As a species, we are social beings who live out our lives in the company of other humans. We organize ourselves into various kinds of social groupings, such as nomadic bands, villages, cities, and countries, in which we work, trade, play, reproduce, and interact in many other ways. Unlike other species, we combine socialization with deliberate changes in social behavior and organization over time. Consequently, the patterns of human society differ from place to place and era to era and across cultures, making the social world a very complex and dynamic environment.
Insight into human behavior comes from many sources. The views presented here are based principally on scientific investigation, but it should also be recognized that literature, drama, history, philosophy, and other nonscientific disciplines contribute significantly to our understanding of ourselves. Social scientists study human behavior from a variety of cultural, political, economic, and psychological perspectives, using both qualitative and quantitative approaches. They look for consistent patterns of individual and social behavior and for scientific explanations of those patterns. In some cases, such patterns may seem obvious once they are pointed out, although they may not have been part of how most people consciously thought about the world. In other cases, the patterns—as revealed by scientific investigation—may show people that their long-held beliefs about certain aspects of human behavior are incorrect.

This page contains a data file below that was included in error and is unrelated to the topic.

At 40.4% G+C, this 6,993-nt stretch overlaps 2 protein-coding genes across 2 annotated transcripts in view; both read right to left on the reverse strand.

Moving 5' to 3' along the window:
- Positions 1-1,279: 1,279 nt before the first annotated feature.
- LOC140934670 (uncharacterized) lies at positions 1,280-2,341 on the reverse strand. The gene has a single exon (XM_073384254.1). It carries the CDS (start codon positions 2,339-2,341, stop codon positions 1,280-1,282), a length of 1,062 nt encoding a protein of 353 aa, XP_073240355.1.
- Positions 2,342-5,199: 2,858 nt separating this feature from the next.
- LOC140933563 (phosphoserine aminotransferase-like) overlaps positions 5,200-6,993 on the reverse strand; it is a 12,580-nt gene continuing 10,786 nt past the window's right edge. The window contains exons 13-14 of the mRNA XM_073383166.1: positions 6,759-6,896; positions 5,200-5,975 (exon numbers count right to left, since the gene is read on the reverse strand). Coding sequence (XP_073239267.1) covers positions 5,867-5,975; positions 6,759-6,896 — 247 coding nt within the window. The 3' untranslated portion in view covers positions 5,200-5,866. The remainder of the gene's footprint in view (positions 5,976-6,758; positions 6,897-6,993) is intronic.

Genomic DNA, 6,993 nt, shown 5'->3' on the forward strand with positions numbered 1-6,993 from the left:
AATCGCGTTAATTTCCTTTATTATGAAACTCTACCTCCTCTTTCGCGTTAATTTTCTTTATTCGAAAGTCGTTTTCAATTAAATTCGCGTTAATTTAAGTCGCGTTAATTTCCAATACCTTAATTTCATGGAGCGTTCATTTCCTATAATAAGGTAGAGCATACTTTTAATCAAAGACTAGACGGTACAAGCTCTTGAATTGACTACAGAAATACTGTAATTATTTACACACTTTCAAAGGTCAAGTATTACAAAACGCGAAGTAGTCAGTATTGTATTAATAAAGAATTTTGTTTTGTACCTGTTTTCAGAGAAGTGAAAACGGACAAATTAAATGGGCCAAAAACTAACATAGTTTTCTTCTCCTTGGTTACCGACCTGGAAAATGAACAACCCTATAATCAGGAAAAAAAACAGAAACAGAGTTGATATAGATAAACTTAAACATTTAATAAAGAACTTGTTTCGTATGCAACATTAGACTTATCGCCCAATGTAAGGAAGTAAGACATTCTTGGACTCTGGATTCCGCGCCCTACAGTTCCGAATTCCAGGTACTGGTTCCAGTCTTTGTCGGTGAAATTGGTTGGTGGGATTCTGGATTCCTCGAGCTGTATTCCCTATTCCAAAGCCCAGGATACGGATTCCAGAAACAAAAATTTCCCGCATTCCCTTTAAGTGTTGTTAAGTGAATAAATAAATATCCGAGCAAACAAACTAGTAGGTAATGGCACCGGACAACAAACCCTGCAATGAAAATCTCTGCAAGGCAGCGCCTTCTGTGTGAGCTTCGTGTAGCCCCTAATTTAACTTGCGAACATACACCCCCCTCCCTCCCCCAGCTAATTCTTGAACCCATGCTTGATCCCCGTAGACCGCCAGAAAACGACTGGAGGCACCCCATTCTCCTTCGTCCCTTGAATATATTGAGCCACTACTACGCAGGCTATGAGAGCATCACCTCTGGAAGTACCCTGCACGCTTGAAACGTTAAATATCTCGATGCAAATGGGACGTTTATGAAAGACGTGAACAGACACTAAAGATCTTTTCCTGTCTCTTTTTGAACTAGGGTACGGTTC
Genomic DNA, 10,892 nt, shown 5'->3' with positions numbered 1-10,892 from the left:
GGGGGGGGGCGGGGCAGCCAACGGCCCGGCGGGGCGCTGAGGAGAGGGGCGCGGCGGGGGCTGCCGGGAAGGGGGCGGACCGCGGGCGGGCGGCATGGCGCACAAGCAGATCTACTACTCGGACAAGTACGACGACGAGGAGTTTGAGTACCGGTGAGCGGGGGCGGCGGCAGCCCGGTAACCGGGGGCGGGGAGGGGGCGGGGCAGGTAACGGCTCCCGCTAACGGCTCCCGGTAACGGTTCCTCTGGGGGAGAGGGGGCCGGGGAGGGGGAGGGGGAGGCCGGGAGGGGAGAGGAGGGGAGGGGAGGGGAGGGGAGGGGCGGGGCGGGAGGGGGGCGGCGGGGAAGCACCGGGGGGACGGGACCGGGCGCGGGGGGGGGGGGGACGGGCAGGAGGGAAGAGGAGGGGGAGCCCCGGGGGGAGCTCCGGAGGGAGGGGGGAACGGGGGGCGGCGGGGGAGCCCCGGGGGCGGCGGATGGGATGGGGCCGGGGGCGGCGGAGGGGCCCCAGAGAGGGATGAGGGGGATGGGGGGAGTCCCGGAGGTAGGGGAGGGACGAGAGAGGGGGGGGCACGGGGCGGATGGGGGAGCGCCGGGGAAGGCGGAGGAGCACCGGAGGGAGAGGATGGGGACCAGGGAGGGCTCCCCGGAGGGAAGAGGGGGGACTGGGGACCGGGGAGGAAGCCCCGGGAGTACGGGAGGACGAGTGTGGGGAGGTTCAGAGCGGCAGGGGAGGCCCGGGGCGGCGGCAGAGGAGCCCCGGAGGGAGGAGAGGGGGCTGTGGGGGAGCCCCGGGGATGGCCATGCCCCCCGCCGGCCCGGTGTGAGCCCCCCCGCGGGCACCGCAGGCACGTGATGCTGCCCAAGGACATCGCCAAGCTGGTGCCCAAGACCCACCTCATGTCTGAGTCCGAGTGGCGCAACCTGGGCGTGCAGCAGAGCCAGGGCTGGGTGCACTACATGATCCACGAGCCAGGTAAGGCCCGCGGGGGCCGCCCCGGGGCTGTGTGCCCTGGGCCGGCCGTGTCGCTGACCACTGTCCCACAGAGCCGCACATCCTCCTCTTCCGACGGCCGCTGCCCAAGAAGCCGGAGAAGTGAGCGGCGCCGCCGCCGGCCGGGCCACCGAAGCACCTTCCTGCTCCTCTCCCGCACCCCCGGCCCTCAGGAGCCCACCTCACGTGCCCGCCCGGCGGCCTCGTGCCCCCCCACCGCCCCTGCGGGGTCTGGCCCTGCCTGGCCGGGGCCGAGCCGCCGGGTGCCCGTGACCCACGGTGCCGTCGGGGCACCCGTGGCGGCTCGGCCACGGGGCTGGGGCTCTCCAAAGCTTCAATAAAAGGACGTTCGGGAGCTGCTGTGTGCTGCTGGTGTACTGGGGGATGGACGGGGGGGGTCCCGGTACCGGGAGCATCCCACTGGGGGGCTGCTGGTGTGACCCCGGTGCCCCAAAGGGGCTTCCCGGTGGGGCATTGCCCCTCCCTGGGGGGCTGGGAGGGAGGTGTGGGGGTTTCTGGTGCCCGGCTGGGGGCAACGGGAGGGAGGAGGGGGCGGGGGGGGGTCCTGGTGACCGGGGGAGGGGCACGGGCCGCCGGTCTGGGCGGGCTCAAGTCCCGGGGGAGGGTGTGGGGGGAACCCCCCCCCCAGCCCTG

This chapter covers recommendations about human society in terms of individual and group behavior, social organizations, and the processes of social change. It is based on a particular approach to the subject: the sketching of a comprehensible picture of the world that is consistent with the findings of the separate disciplines within the social sciences—such as anthropology, economics, political science, sociology, and psychology—but without attempting to describe the findings themselves or the underlying methodologies.The chapter describes seven key aspects of human society: cultural effects on human behavior, the organization and behavior of groups, the processes of social change, social trade-offs, forms of political and economic organization, mechanisms for resolving conflict among groups and individuals, and national and international social systems. Although many of the ideas are relevant to all human societies, this chapter focuses chiefly on the social characteristics of the present-day United States.
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